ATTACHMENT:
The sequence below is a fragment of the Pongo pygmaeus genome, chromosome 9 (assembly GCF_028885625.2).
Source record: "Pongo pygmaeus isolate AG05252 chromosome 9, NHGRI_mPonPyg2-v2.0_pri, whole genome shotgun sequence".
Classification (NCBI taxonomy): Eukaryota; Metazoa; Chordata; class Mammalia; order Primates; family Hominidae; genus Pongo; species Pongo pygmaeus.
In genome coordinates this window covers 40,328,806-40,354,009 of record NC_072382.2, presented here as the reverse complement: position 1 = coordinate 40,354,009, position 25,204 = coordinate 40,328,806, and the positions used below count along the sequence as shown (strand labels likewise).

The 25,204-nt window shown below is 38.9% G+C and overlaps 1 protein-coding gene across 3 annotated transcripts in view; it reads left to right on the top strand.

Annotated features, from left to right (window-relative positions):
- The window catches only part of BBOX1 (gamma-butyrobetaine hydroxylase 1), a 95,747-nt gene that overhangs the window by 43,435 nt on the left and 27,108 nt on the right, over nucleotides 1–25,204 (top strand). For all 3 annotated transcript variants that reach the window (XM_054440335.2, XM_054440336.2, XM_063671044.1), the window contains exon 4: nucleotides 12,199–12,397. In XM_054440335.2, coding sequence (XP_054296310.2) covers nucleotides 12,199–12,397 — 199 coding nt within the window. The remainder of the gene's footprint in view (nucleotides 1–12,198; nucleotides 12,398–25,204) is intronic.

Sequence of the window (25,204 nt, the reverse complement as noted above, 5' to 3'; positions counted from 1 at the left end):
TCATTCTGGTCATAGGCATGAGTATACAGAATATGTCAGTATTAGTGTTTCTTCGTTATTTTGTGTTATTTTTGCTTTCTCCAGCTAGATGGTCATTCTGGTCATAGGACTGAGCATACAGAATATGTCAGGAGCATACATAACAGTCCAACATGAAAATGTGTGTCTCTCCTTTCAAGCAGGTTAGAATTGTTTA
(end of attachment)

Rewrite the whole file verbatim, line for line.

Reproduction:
The sequence below is a fragment of the Pongo pygmaeus genome, chromosome 9 (assembly GCF_028885625.2).
Source record: "Pongo pygmaeus isolate AG05252 chromosome 9, NHGRI_mPonPyg2-v2.0_pri, whole genome shotgun sequence".
Classification (NCBI taxonomy): Eukaryota; Metazoa; Chordata; class Mammalia; order Primates; family Hominidae; genus Pongo; species Pongo pygmaeus.
In genome coordinates this window covers 40,328,806-40,354,009 of record NC_072382.2, presented here as the reverse complement: position 1 = coordinate 40,354,009, position 25,204 = coordinate 40,328,806, and the positions used below count along the sequence as shown (strand labels likewise).

The 25,204-nt window shown below is 38.9% G+C and overlaps 1 protein-coding gene across 3 annotated transcripts in view; it reads left to right on the top strand.

Annotated features, from left to right (window-relative positions):
- The window catches only part of BBOX1 (gamma-butyrobetaine hydroxylase 1), a 95,747-nt gene that overhangs the window by 43,435 nt on the left and 27,108 nt on the right, over nucleotides 1–25,204 (top strand). For all 3 annotated transcript variants that reach the window (XM_054440335.2, XM_054440336.2, XM_063671044.1), the window contains exon 4: nucleotides 12,199–12,397. In XM_054440335.2, coding sequence (XP_054296310.2) covers nucleotides 12,199–12,397 — 199 coding nt within the window. The remainder of the gene's footprint in view (nucleotides 1–12,198; nucleotides 12,398–25,204) is intronic.

Sequence of the window (25,204 nt, the reverse complement as noted above, 5' to 3'; positions counted from 1 at the left end):
TCATTCTGGTCATAGGCATGAGTATACAGAATATGTCAGTATTAGTGTTTCTTCGTTATTTTGTGTTATTTTTGCTTTCTCCAGCTAGATGGTCATTCTGGTCATAGGACTGAGCATACAGAATATGTCAGGAGCATACATAACAGTCCAACATGAAAATGTGTGTCTCTCCTTTCAAGCAGGTTAGAATTGTTTA